Nine Lessons from a Year on Twitter


According to an email I received this morning, today is my ‘Twitterversary’.

Clearly the only rational response to such an email is to smash the nearest glass object. Unfortunately I’m on a bus, and I’m pretty sure this is frowned upon.

In all fairness, I’ve found using Twitter to spread history through the interwaves quite fun, so instead of one of my usual impotent rants, here’s nine things I think I’ve probably noticed in my twelve months as a ‘Twitterstorian’ (…. smash).

1. Twitter Loves Pictures. I’ve tweeted some lovely quotations from historical documents, including one about a guy from Rochdale who needed poor relief because he had sore bollocks. But the ones that take off are always those with pictures. My most successful tweet was a picture of Oliver Cromwell’s baptism record from 1599, over which some bitter clergyman had scribbled something rather grumpy, and everyone loved it.

2. I’ve only really got into a couple of Twitter spats. This has been a big disappointment – it’s been like missing out on the big social thing of the 2010s. Like being on the Western Front for the Christmas Day football match and being told you’re only on the bench, or living through the 1980s without being beaten up by the police.

One was with a Conservative Party propagandist called Jago who took exception to a blog post I wrote about him. He accused me of being jealous of Niall Ferguson; I said I wasn’t, and there it ended. This was not one of literature’s greatest spats.

The other was with an animal rights activist about halal food. Not really historical, I suppose, but I think I won by being a) reasonable, b) nice, and c) right.

But the real reason this kind of thing is to be avoided is that….

3. … Using Twitter for detailed arguments is stupid. Can you imagine if court cases, or Parliamentary debates, had to be conducted in short outbursts of 140 characters? Imagine the script of The West Wing, or Twelve Angry Men, in tweets.

Henry Fonda ‘@juror10 yr a bigot. Am just sayin is poss. #notguilty’.

Exactly. Debates need words, lots of them.

4. An awful lot of people are really, really…. really, boring. Not the most original observation, by any means, and I’m not saying that Twitter necessarily makes people more self-obsessed than they already were. But it does provide a platform for those who think we’re interested in what they had for breakfast or the intricacies of their journey to work. We’re not.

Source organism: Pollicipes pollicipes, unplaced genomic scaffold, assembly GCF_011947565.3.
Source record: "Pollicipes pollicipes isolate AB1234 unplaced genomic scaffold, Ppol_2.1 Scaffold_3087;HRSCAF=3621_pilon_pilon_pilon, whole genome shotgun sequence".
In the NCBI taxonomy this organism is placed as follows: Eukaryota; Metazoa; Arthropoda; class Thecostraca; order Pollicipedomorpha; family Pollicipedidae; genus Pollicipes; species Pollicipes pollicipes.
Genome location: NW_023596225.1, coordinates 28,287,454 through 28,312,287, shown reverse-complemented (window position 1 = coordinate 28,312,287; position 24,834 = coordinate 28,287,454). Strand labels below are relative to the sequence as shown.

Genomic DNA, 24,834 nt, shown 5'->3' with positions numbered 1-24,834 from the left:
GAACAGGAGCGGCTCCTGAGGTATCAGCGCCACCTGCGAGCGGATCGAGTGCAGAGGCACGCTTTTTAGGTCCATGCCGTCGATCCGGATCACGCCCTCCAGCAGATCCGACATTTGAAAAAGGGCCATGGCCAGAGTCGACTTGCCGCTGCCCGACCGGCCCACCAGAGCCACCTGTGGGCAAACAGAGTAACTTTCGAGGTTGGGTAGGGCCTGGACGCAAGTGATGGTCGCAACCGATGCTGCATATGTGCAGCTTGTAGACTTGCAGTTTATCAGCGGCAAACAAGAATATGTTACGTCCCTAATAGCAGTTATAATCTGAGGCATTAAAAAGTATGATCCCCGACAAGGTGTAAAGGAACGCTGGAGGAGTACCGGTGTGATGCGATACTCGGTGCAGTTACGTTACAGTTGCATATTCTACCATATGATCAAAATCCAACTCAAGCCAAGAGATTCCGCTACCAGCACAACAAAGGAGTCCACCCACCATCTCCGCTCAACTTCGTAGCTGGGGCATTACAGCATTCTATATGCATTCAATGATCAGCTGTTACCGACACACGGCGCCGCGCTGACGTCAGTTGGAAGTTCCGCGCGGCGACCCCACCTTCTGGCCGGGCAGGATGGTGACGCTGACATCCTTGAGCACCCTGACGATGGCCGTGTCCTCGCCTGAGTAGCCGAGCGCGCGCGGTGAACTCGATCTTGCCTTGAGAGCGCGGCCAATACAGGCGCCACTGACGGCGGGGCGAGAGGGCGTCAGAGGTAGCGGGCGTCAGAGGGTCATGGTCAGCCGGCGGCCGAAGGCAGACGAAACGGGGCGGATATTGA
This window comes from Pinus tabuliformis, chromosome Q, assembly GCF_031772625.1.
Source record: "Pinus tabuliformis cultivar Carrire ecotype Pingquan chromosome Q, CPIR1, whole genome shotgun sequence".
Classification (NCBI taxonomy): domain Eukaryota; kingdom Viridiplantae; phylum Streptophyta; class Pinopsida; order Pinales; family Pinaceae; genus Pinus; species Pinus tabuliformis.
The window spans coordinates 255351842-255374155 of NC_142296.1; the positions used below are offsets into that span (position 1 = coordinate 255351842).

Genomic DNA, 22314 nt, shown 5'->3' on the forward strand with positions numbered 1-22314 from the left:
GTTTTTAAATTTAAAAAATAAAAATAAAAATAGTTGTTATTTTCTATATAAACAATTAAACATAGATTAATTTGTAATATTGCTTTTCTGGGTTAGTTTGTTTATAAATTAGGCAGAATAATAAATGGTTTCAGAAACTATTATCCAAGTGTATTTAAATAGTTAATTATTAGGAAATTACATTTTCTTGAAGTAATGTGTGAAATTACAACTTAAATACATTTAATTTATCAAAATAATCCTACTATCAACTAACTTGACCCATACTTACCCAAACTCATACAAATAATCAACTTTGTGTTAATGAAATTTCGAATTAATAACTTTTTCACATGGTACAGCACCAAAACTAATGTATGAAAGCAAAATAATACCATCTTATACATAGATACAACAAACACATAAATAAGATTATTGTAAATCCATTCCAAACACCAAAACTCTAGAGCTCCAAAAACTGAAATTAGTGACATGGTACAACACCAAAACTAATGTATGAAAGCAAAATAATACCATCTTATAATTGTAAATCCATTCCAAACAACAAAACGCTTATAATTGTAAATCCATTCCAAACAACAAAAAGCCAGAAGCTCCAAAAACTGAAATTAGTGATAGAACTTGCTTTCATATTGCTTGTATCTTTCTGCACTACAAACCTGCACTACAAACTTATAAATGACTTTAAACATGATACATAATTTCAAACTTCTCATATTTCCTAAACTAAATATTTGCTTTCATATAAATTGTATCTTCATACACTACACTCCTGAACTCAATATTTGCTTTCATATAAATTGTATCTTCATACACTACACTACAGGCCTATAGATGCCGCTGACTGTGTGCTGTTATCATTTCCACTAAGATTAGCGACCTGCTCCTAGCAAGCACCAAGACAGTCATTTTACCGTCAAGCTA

5. Some of your colleagues just won’t get it… but this is not necessarily anything to do with age. Perhaps this is an Oxford University thing, given our evident proximity to the Betweeded Young Fogey Clone Factory, but I’ve had more snooty comments about using social media from younger colleagues than older ones, whereas many senior academics are all over social media.

6. There is, actually, a bit of a liberal mafia on Twitter.

There are two, universally effective forms of social media clickbait – cats, and Michael Gove.

No matter how well-thought out your position is, and no matter how erudite your arguments, a piece espousing a broadly liberal point of view will get more of a response than one that’s essentially conservative, and Education Enemy No. 1 is always a nice easy target.

But to prove the general point, I would suggest the following experiment. First, tweet a link to a well-considered and statistic-jammed blog post from The Economist suggesting that some of the Coalition’s fiscal policies have not been entirely disastrous. Then, a few minutes later tweet that picture of Moet being delivered to No. 11 Downing Street with the hashtag #osborneisanarse and see which of the two gets retweeted.


7. Some academics spend a lot of their daytime on Twitter complaining about how hard they have to work and how little time they have. Don’t worry, chaps, I’m sure that Chinese coalminers and Vietnamese rice-farmers do the same…

8. The most sensible thing that David Cameron ever said was about Twitter, and academics have been proving him right ever since. You know full well what I mean…

9. You should never underestimate Facebook. This has been one of the more interesting things that has come out of those blog stats that you get. I’ve blogged for about a year now, and I’ve used both Twitter and Facebook to share my stuff. The newspapers would have you believe that it’s all about Twitter, but I’ve actually had far more hits through clunky old Facebook.

The Dark Blue Brainkiller might be a great big evil corporation designed by a total arsehole. It might single-handedly make you hate most of your friends.

But much as I love Twitter, its great rival is still the major platform for social networking.


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